If buyers are worried, apparel manufacturers are a more worried lot!
The newly announced minimum wages for the workers at Taka 8,000 will put up a big challenge for the country’s readymade garment sector, making it tough to remain competitive in the international market, reportedly maintained former BGMEA President, Faruque Hassan, while speaking to the media explaining that prices being stagnant and cost of business going up, would put the sector under tremendous pressure.
“We want to pay our workers more but first of all, we have to remain competitive. If the sector loses its competitiveness, employment generation will be hit hard. Within a few months of the implementation of new wage, its impacts will become evident,” reportedly warned Hassan.
Adds Md. Ehsanuddin Khan, Chief Operating Officer of Sonia & Sweaters Limited, “In assessing whether the new minimum wage of readymade garment workers to be implemented from December of this year has been a rational increase, several factors relevant to the stakeholders need to be taken into serious consideration. At the heart of the issue lie two most important realities, that of the business landscape in which we operate and of the human component that drives the industry. It is a well-known fact that price attractiveness is amongst the foremost reasons for sourcing out of Bangladesh. The global sourcing paradigm, in its evolving form, is constantly forcing to streamline the fashion value-chain, thereby resulting in lower prices and consequentially diminishing margins for manufacturers at large. Though there have been much needed improvements in workplace safety standards over the past few years, it has come at significant expenditure for a majority of the industry participants. In addition to the forecast, increased costs of production attributable to the workers’ wages, the industry must also plan for increase in raw materials and other manufacturing expenditures over the next few years.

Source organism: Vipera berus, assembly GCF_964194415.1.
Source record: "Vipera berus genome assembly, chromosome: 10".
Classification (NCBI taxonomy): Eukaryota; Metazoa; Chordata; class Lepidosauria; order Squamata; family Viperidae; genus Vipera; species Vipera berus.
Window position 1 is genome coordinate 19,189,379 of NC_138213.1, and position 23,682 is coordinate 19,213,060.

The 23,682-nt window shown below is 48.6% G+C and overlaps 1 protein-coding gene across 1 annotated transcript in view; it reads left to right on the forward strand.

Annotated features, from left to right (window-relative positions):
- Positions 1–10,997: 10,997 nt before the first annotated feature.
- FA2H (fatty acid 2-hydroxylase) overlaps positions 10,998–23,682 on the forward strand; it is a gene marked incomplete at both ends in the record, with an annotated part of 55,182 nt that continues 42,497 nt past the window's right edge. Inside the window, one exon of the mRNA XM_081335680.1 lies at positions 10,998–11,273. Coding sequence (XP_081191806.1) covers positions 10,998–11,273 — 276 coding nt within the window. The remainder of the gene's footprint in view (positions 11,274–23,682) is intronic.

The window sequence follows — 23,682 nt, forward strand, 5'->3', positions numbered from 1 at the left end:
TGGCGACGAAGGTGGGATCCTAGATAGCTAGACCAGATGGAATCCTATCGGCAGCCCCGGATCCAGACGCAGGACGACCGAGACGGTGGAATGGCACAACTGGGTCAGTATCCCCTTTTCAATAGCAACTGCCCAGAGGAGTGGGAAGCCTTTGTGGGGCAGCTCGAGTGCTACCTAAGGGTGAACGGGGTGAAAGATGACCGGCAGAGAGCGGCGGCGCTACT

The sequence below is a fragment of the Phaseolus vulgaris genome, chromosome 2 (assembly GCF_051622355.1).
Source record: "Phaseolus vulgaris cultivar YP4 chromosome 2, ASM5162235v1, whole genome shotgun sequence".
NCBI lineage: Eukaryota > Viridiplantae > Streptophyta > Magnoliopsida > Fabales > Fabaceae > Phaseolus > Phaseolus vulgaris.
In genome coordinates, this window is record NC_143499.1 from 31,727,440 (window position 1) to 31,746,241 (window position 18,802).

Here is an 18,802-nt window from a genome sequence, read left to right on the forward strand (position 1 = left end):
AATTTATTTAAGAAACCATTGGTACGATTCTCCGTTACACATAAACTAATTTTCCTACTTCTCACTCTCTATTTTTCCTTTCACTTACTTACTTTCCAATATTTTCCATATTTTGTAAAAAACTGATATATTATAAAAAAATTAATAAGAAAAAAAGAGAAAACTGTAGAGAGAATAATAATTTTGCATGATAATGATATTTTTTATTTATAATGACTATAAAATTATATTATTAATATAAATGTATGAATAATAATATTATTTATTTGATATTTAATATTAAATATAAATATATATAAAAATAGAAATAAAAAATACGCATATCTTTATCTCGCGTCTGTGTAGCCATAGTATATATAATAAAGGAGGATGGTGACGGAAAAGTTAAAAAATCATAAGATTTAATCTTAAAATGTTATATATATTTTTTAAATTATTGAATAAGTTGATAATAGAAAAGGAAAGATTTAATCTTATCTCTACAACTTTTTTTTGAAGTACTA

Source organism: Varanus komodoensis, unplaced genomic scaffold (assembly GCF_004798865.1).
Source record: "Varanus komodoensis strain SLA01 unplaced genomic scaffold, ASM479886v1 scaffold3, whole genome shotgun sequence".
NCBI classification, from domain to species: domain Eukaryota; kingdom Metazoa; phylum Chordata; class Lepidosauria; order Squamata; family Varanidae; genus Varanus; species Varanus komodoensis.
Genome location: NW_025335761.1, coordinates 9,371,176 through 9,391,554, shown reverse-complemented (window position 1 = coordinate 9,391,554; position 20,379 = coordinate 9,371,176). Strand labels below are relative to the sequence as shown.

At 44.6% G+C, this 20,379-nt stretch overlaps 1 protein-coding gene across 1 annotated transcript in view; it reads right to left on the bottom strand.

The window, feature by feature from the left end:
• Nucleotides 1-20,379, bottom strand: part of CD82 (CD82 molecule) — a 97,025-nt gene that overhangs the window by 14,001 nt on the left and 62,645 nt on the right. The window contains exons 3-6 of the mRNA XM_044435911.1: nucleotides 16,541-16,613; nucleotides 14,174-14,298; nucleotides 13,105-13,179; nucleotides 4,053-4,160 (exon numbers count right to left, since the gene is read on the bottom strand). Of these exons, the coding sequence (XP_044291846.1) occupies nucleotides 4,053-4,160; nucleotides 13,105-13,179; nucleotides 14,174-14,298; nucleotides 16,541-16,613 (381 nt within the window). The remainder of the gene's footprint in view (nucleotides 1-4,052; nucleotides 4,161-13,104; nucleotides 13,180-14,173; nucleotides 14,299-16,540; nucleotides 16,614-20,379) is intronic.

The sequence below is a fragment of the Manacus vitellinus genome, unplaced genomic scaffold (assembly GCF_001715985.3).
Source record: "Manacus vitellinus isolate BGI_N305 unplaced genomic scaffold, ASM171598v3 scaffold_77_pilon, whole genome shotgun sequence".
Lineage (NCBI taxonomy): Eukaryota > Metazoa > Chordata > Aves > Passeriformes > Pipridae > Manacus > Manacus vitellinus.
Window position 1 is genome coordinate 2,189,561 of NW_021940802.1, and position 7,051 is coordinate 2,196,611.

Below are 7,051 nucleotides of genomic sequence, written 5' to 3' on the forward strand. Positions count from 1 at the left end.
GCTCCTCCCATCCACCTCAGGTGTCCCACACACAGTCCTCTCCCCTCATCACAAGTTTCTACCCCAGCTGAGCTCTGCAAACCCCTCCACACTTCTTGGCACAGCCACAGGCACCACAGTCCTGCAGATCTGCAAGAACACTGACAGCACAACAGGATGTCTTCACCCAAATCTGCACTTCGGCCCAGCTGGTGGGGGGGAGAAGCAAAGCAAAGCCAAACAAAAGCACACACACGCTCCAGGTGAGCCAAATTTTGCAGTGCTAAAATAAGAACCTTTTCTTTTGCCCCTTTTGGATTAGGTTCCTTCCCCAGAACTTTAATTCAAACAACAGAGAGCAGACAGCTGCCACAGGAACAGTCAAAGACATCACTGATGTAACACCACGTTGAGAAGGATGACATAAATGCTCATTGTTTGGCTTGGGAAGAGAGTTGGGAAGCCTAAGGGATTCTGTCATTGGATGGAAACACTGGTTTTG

From the human component perspective, the grim reality is that the cost of living is becoming increasingly unmanageable for low-income earning groups. For the majority of workers, savings from their earnings are virtually impossible, and that would hold true even with the newly increased minimum wages. The inflationary pressures on daily essentials, coupled with the lack of any structured mechanism whereby workers are provided subsidies for food, housing, healthcare, or children’s education by the Government or the relevant trade bodies has lent momentum to the push for an increase in the minimum wages of this proportion. The immediate business implications of an increase in minimum wages of this proposition would be felt harder by the smaller and medium-sized factories with greater constraints on their financial capabilities. In a market where it is becoming increasingly difficult to negotiate better prices from buyers/customers, the predominant segment of manufacturers still positioned in entry-level mid-market clothing items would definitely struggle in absorbing the incremental wages costs component of manufacturing.”
With increase in overhead costs, raw materials and now the labour wage, there’s no doubt the manufacturers would have to walk the tight rope to balance things out.